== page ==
Jackie Walker: Yeah, it's a mix of both, some of our clients are in refresh cycles, some of our clients have just done pilots and they're realizing that maybe what they thought they were going to get out of it isn't really coming to fruition and then some of our clients are starting to look at this for the first time, right? They're recognizing, especially QSRs at the drive-thrus, that's a huge area of focus for us right now, because of COVID obviously you look at the market in the US, like 80% of QSR still have paper at the drive-thru. Now 90% of their business is going through the drive-thru. So there's this huge gap between the capabilities that they're able to deliver.

How are they going to meet customer expectations and the solutions that they have available? And we're really saying if you're going to do it for the first time, don't think about what you want to do tomorrow, because maybe you just want a JPEG of your menu tomorrow, but once you make that huge CapEx investment, especially outdoors, be smart about what you're going to do there because in the next five or seven years, you're going to be wanting to do a lot more, probably. You're co-investing in data initiatives, in loyalty programs, how do you connect the dots? That's always my big call to clients, is to think about what's the customer experience roadmap? And being a little bit aggressive so that you're not making a mistake on the hardware you're deploying, or even if you're buying an all-in-one solution that you're working with a partner that's not going to be able to grow with you.

This sounds much more like an engagement, a project, as opposed to “All right, I'll buy my software. I'll use Publicis Sapient’s Premise, and you know, Bob's your uncle, that's it. You may get some support.” 

It sounds like you guys want to be in the weeds with the client, from the ideation stage, all the way through to execution, right?

Jackie Walker: Yeah, you're hitting the nail on the head. So the play for us is not the digital signage licenses, so to speak. That's not the piece that we're interested in. It's not a set it and forget it solution. I think there's a well-established part of the market that does that really well, like grab it and go.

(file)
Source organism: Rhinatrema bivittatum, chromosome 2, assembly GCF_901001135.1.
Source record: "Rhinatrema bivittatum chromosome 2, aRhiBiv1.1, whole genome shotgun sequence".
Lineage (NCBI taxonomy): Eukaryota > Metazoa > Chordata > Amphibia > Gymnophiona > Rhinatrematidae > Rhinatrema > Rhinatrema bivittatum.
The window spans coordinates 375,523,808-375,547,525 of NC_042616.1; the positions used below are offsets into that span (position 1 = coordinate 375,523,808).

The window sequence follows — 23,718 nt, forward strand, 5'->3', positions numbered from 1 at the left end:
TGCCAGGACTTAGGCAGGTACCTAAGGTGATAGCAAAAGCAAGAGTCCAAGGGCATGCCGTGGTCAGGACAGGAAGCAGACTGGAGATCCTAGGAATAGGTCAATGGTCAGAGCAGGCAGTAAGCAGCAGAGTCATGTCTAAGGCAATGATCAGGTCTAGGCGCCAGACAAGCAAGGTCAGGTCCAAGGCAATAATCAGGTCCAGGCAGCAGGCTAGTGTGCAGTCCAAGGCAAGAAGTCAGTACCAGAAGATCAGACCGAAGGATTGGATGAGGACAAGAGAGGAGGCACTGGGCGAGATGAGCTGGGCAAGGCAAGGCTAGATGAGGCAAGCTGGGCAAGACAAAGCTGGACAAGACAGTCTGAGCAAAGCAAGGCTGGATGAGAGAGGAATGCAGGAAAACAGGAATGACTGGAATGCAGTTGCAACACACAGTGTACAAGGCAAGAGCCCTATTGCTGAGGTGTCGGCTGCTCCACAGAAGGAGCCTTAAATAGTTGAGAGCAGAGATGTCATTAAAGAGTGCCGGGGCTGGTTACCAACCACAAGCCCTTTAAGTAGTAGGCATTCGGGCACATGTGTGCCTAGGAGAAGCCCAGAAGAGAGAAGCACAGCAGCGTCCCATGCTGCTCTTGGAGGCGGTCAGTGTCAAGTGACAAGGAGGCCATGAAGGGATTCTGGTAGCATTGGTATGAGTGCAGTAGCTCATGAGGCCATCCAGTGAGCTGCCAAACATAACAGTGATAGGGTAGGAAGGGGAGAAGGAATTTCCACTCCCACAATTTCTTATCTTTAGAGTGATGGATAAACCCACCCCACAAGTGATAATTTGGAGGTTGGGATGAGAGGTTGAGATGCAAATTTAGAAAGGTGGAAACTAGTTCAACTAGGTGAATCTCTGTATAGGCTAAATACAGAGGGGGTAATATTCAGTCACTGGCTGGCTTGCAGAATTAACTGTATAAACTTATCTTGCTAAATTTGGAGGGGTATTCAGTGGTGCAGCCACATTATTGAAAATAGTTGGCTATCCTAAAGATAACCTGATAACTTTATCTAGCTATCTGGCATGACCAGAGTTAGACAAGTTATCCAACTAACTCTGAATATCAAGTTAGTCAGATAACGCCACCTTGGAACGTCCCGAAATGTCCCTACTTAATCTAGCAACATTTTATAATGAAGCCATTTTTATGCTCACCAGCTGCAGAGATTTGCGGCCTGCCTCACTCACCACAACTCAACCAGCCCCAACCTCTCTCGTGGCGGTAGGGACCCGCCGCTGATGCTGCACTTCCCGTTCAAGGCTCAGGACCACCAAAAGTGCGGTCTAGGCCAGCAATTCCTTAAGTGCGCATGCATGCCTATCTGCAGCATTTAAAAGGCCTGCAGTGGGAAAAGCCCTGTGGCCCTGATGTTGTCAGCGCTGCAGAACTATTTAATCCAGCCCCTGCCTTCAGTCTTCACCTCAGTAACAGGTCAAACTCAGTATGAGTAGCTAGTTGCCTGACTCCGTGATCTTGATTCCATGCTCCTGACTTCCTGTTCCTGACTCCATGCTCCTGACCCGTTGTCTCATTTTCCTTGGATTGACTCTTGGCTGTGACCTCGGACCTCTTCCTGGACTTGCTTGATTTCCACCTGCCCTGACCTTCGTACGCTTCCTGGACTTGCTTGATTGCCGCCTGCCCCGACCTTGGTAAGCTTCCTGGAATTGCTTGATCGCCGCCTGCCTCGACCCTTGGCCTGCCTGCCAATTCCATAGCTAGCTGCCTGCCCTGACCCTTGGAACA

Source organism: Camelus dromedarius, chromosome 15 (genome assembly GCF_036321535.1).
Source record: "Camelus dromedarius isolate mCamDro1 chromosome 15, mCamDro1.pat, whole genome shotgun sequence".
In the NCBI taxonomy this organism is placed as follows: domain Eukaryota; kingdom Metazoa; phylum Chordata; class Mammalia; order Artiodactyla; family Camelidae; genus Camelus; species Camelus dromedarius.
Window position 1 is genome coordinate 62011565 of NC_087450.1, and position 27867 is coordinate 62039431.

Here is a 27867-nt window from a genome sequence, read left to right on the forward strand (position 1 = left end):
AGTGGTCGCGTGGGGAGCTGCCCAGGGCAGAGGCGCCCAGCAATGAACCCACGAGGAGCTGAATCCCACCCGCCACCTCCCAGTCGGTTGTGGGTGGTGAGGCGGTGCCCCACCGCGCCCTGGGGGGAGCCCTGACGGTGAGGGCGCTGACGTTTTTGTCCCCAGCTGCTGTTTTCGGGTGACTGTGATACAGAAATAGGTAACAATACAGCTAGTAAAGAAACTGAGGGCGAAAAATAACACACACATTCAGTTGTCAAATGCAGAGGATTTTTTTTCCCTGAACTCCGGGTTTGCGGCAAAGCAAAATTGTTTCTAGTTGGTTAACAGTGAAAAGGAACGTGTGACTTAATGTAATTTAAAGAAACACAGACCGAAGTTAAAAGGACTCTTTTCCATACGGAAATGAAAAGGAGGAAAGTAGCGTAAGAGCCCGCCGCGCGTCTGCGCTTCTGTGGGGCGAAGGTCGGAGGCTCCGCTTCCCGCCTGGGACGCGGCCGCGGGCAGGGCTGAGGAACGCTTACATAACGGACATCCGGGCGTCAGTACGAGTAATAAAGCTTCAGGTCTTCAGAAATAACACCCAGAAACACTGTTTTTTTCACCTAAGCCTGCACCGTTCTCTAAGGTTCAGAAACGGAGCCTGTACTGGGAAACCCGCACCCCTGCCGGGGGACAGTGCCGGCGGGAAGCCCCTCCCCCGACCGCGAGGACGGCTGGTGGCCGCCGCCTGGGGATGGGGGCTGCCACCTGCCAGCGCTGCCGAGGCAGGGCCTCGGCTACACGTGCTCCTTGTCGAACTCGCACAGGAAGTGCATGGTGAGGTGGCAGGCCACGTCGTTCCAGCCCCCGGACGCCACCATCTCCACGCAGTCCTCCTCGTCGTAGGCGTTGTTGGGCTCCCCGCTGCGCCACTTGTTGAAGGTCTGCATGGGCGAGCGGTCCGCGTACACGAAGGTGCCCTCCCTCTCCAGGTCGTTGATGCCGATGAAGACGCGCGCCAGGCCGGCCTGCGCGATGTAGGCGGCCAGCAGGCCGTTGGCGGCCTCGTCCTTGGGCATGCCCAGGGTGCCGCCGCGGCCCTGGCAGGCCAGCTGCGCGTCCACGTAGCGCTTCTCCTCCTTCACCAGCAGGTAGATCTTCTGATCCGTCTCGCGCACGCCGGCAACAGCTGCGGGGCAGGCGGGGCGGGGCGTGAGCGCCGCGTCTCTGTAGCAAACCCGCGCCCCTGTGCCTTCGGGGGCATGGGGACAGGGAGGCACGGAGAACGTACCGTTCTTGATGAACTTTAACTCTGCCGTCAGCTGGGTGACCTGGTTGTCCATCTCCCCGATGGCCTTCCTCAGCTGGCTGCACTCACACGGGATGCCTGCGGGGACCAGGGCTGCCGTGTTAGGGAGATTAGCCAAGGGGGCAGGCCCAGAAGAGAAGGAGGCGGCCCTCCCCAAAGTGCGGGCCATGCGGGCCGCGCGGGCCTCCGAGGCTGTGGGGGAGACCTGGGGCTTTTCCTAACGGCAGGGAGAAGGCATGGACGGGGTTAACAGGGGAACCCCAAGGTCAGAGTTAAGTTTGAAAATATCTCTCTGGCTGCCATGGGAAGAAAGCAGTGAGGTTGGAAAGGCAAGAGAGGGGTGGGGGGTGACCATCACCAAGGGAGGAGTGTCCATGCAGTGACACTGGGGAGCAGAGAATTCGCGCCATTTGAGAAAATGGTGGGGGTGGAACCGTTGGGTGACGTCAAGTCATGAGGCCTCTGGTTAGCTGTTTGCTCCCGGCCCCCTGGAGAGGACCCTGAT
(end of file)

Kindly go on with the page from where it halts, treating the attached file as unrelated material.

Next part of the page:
What we're really trying to do is work with customers who are looking for more involved customer experiences that are really trying to use this channel to make an impact on their business, that recognizes the value of analytics and AB testing, and that are thinking about how do they pave the path to driving differentiated customer experiences over time? And so there's a little bit of consulting, there are a few creative services, there's a ton of technology, all that kind of comes together when we're engaging with a client. 

I'm going to assume that your preferred client or the clients that you end up getting are those who have a history with agency services and work already, because they know how you guys roll and how things happen versus somebody who maybe started out with brand X digital signage CMS and has never really worked with an agency other than maybe producing some creative for them and all of a sudden there's a full-tilt engagement, which is, you still got a few zeros attached to it and there's a lot more involved.

Jackie Walker: Yeah, I think that's right, and it could be either, It could either be the marketing services side or it could be the systems integration side. So we definitely have had a lot of success in using the solution with existing clients where we already have a technology footprint with them and then it becomes about how do you leverage what you're doing in one part of the business on this additional channel? I think that's a huge part of the value proposition. 

Yeah, and certainly a macro trend within digital signage is this idea of one throat to choke or turnkey solutions, I don't want four vendors, all pointing fingers at each other when there's an issue. 

Jackie Walker: Yeah, absolutely, and I think that can be a little bit of a double-edged sword, right? Sometimes I think about what happens, and I've seen this with a number of clients where they treat digital signage as a siloed point solution.

“I'm going to buy digital signage,” and even the terminology, like a digital menu board is a great example, it sounds like you're buying a physical thing. 

“I'm Bill, I'm buying an object.” 

Honestly, that's a lot of how it's sold by a lot of companies, which I think is goofy, but nonetheless, they saw it as SKU, as a thing.